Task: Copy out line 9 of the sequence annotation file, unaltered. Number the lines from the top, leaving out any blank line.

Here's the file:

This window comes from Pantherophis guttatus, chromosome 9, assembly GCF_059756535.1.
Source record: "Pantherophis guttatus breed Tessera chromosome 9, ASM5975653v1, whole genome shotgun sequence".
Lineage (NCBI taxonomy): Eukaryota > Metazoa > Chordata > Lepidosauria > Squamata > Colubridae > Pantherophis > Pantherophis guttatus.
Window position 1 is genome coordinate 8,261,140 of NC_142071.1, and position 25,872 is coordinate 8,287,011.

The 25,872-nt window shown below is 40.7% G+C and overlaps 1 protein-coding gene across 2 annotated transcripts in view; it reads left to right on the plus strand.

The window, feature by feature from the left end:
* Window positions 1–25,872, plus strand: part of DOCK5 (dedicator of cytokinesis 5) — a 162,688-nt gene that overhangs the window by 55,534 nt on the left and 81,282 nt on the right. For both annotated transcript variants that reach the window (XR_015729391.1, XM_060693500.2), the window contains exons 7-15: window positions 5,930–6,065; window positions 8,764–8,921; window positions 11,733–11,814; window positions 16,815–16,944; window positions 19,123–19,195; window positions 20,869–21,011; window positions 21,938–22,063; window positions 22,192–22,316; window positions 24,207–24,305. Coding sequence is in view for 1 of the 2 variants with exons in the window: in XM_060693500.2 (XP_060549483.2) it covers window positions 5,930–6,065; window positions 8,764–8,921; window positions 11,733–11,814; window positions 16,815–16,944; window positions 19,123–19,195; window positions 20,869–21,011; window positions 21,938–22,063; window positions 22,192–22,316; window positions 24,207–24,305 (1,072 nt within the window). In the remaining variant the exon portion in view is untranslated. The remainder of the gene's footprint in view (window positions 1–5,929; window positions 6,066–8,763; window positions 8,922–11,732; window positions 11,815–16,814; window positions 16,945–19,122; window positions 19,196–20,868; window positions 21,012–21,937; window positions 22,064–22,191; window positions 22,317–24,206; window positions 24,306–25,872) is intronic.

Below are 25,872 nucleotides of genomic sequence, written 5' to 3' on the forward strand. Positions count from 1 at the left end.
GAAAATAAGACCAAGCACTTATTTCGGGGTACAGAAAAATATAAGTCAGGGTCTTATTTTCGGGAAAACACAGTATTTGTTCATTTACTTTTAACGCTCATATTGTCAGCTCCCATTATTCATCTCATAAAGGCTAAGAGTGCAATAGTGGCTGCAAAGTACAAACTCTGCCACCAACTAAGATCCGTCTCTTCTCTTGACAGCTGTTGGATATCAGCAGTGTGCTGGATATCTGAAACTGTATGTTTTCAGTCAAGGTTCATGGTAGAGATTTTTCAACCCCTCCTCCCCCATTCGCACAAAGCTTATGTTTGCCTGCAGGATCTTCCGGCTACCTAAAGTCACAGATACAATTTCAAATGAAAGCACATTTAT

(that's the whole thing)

GAAAATAAGACCAAGCACTTATTTCGGGGTACAGAAAAATATAAGTCAGGGTCTTATTTTCGGGAAAACACAGTATTTGTTCATTTACTTTTAACGCTCATATTGTCAGCTCCCATTATTCATCTCATAAAGGCTAAGAGTGCAATAGTGGCTGCAAAGTACAAACTCTGCCACCAACTAAGATCCGTCTCTTCTCTTGACAGCTGTTGGATATCAGCAGTGTGCTGGATATCTGAAACTGTATGTTTTCAGTCAAGGTTCATGGTAGAGATTTTTCAACCCCTCCTCCCCCATTCGCACAAAGCTTATGTTTGCCTGCAGGATCTTCCGGCTACCTAAAGTCACAGATACAATTTCAAATGAAAGCACATTTAT